Rally to Restore Sanity!
This comes as no surprise:
Jon Stewart and Stephen Colbert's little get-together yesterday has made headlines. One of them being from the Daily News titled: "Jon Stewart's 'Rally to Restore Sanity' drew 200,000, beating estimated attendance at Glenn Beck's" (NYDailyNews.com) as seen here.
I mean, just look at these two, how can you resist such a rally when the two guys look like this?: 
According to CBS News, based on a crowd estimate from AirPhotosLive.com, the even drew 215,000 people to the National Mall in Washington, D.C. on Saturday.
The crowd covered the entirety of the National Mall. One attendee reported taking 45 minutes to make his way from one end of the mall to the other. The same attendee also claimed an ambulance was brought in when a police horse, overwhelmed by the crowd, kicked back, striking those standing behind.
There were also police stationed nearby to handle any potential rioting.
According to the aforementioned article, "A Comedy Central representative told Entertainment Weekly that 250,000 people attended in person, while 4 million streamed the event on their computers at home." Ah, the joys of modern technology. It's like you're almost there, but you get to avoid the drive, subway rides, crowds, and sore feet.
The network, Comedy Central which hosts Colbert and Stewart's shows submitted an event permit prior to the rally which estimated that 60,000 people would attend, but it seemed the crowd well exceeded expectations:
Also, according to radio station's website wtop.com, the rally's attendees set a Washington Metrorail ridership record. "Metro says 825,437 Metrorail trips were taken on Saturday, compared to average Saturday ridership of about 350,000. Metro says Saturday's ridership surpassed the 1991 Desert Storm rally, when 786,358 trips were taken." Wow, that's a lot of people eager to get to Stewart's "Rally to Restore Sanity" and Colbert's satirical "March to Keep Fear Alive."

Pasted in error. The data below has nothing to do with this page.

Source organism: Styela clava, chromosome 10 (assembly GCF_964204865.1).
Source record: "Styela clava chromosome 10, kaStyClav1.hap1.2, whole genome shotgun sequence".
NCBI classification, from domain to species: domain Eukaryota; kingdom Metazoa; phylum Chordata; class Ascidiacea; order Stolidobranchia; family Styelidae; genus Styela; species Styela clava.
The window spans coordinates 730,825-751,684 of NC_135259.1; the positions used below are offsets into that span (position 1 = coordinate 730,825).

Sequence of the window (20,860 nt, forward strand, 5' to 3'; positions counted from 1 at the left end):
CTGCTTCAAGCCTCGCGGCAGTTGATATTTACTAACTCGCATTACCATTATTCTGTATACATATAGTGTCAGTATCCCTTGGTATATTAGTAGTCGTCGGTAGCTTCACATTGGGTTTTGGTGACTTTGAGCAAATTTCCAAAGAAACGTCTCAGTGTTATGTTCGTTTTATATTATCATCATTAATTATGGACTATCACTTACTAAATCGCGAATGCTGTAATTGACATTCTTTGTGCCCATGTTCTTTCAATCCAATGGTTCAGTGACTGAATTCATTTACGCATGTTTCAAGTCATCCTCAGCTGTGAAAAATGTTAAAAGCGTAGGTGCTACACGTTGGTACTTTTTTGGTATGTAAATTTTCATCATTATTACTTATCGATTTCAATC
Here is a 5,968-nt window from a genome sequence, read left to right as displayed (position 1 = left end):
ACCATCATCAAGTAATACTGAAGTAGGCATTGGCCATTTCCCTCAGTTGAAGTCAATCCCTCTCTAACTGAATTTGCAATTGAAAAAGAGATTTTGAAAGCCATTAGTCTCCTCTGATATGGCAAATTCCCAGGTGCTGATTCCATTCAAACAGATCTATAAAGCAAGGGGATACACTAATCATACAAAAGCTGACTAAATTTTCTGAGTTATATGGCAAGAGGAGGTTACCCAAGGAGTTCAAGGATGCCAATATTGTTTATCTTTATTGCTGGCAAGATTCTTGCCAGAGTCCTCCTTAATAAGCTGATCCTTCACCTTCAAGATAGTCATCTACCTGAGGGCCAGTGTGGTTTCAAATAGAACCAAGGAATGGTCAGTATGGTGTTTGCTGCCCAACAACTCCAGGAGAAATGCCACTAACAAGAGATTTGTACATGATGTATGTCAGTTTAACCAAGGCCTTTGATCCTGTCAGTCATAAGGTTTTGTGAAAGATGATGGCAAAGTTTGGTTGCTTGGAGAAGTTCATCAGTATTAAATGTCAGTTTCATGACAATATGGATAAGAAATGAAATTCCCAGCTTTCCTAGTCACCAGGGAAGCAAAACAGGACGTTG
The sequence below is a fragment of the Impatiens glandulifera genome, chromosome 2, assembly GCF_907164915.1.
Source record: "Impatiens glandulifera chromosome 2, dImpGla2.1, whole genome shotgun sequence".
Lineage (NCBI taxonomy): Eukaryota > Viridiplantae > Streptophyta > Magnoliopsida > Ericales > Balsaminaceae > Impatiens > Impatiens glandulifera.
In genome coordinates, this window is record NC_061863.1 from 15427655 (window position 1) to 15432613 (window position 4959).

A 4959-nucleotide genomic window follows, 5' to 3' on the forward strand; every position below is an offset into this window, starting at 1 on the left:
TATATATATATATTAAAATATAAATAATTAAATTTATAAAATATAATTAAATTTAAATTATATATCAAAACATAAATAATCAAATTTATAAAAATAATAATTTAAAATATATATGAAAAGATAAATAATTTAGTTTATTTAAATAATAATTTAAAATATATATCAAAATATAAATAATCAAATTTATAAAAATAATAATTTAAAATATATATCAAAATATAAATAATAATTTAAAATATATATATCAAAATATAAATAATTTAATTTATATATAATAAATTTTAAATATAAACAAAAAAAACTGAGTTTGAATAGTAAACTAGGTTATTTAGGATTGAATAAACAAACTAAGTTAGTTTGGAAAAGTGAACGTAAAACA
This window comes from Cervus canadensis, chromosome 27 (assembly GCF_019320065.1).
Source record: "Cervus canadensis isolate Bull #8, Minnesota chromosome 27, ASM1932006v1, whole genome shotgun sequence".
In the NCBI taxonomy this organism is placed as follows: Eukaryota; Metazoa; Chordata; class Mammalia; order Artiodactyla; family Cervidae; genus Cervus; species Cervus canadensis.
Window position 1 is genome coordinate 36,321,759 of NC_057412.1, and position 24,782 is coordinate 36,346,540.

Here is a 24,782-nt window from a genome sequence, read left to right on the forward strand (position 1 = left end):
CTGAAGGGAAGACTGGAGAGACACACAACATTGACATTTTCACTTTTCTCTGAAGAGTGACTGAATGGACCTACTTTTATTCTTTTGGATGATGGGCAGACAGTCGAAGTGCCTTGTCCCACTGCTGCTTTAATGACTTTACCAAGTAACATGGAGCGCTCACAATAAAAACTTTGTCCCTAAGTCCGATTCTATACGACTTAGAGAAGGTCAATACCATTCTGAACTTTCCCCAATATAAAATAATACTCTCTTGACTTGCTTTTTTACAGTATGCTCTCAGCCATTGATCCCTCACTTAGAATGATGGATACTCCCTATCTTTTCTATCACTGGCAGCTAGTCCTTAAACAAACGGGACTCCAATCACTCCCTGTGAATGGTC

Some atendees were kind enough to document their favorite signs held by crowd members that day on their Yahoo flickr site.
The rally appeared live on Comedy Central and on satellite broadcasts in 20 different cities, such as in Los Angeles, Chicago, Austin, and Boise. The three hour event mostly consisted of satire and comedy with humorous sketches and musical guests such as Kid Rock, Ozzy Osbourne, The Roots, Sheryl Crow, Tony Bennett, and Yusuf Islan, the former Cat Stevens.
According to Perez Hilton , the rally did take on a serious note in the end when Jon Stewart made a speech saying these are "hard times, not end times."
He added: "This was not a rally to ridicule people of faith or people of activism, or look down our noses at the heartland or passionate argument, or to suggest that times are not difficult and we have nothing to fear. They are and we do. The image of Americans that is reflected back to us by our political and media process is false. [Americans hear] how fragile our country is, on the brink of catastrophe, torn by polarizing hate, and how it's a shame that we can't work together to get things done. The truth is, we do. We work together to get things done every damn day. The only place we don't is here or on cable TV."